Satirists like Gulliver's Travels author Jonathan Swift help keep us young – Scotsman comment
Gulliver’s Travels has been reduced in the minds of many to the status of a children’s book.
But this is perhaps a consequence of the extraordinary imagination it displays. During his epic journeys, Lemuel Gulliver discovers a land of tiny people, another of giants, and then finds himself conversing with intelligent horses horrified by the depravities of humankind.
Even though the author, Jonathan Swift (1667-1745), wrote the book in his 50s, he appears to have retained almost child-like sensibilities that enabled him to see through the pretensions, foolishness and formalised absurdities of society in a way others could not.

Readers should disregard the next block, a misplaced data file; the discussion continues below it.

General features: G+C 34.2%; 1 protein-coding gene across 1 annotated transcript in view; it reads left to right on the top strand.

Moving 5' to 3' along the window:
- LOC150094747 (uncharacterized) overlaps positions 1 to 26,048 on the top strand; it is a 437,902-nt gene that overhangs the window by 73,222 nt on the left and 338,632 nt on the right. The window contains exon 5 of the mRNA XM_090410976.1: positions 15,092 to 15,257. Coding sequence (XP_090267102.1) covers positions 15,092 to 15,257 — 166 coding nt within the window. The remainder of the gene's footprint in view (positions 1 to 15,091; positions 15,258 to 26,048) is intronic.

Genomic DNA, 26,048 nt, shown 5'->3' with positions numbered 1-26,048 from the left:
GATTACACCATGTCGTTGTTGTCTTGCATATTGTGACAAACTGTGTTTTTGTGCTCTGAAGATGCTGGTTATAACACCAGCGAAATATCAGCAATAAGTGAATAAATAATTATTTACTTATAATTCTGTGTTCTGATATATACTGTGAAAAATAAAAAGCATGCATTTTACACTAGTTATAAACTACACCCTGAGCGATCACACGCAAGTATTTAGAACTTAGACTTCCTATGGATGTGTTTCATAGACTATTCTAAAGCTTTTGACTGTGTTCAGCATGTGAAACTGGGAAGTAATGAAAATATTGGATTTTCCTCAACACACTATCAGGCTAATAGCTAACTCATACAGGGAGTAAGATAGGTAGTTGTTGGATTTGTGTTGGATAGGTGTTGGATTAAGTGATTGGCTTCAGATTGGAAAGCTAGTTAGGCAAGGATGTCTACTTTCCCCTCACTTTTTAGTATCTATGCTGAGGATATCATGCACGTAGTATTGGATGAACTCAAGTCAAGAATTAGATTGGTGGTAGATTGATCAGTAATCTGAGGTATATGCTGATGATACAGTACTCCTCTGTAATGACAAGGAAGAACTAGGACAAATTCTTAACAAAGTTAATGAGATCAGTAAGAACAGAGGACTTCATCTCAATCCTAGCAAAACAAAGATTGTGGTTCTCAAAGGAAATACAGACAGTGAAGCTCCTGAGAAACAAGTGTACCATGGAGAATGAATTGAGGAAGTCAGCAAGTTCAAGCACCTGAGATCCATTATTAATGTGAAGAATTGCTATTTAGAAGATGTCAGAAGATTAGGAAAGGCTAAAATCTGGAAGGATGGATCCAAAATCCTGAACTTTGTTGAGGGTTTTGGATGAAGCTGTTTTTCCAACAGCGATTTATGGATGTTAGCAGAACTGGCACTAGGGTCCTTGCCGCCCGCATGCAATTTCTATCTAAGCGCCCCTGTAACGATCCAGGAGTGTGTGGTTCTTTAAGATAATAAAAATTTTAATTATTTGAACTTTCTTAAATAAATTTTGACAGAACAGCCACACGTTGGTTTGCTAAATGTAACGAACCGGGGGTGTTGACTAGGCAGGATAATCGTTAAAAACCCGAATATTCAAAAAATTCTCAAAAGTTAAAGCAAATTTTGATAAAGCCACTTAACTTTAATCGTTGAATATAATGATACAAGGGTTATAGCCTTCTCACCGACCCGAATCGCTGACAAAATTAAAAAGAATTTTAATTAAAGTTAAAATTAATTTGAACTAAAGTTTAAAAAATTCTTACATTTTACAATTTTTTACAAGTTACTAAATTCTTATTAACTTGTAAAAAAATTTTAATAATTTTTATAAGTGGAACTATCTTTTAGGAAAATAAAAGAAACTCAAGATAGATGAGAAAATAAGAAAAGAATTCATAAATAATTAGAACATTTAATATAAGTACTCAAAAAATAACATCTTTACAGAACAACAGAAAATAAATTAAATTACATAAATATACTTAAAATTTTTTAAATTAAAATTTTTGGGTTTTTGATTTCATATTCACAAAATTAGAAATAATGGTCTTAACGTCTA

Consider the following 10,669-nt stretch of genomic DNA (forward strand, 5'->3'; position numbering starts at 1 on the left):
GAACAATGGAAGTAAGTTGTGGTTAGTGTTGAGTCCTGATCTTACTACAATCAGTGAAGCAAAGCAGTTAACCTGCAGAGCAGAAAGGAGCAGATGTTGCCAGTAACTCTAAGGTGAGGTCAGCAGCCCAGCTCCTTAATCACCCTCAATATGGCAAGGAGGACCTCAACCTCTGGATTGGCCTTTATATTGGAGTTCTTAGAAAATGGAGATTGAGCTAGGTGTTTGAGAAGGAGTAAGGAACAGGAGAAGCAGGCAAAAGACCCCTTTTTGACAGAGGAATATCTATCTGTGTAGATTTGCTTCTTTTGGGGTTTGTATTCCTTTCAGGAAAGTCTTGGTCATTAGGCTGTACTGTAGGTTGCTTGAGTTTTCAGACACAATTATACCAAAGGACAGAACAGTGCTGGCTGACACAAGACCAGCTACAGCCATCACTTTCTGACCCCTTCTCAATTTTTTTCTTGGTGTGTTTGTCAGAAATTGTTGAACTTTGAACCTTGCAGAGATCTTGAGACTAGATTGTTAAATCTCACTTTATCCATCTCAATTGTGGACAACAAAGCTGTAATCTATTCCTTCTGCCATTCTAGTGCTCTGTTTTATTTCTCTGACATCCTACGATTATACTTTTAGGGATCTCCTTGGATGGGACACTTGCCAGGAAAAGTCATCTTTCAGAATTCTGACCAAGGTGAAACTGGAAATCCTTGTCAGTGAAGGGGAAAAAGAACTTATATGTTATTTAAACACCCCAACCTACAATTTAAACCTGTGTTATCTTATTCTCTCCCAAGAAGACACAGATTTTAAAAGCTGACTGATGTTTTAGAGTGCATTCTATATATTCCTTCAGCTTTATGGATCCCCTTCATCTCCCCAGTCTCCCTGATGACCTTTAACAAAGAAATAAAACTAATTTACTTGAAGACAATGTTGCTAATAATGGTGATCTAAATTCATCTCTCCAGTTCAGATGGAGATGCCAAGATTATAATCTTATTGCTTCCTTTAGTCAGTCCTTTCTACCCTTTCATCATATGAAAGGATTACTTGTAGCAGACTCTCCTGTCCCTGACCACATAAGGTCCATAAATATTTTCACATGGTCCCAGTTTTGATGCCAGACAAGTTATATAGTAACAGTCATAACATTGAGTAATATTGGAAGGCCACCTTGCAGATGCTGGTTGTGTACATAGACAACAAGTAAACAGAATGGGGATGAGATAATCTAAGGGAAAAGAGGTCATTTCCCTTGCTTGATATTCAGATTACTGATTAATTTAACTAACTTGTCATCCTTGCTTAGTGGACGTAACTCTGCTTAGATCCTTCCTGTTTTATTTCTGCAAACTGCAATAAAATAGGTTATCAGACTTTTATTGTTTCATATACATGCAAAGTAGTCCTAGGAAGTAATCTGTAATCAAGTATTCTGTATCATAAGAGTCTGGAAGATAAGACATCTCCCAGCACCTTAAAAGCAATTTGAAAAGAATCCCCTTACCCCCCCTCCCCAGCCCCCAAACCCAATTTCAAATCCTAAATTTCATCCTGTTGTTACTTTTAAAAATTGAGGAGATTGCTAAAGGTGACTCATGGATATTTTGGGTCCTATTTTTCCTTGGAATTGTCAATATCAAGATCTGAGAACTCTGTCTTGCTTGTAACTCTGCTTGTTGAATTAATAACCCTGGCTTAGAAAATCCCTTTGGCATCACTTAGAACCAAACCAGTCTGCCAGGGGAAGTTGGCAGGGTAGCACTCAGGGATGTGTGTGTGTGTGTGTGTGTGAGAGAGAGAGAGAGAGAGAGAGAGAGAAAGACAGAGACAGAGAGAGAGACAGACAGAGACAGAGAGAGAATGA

So it is interesting to look upon his earliest known likeness. The painting, which has been sold for more than £81,000 at auction, shows Swift as a teenager when he was a student at Dublin College, and not yet recognised as the satirical genius he became.
The fact Gulliver’s Travels has stood the test of time so well is utterly remarkable. Even people who fundamentally disagree with Swift’s world view recognise its worth.
George Orwell wrote in an essay that “in a political and moral sense I am against him so far as I understand him. Yet curiously enough he is one of the writers I admire with least reserve, and Gulliver’s Travels, in particular, is a book which it seems impossible for me to grow tired of”.
As we get older, there is a tendency to start to see the state of the world as simply the way things are. Satirists like Swift help remind us of our faults and keep us young with a youthful desire for a better world.
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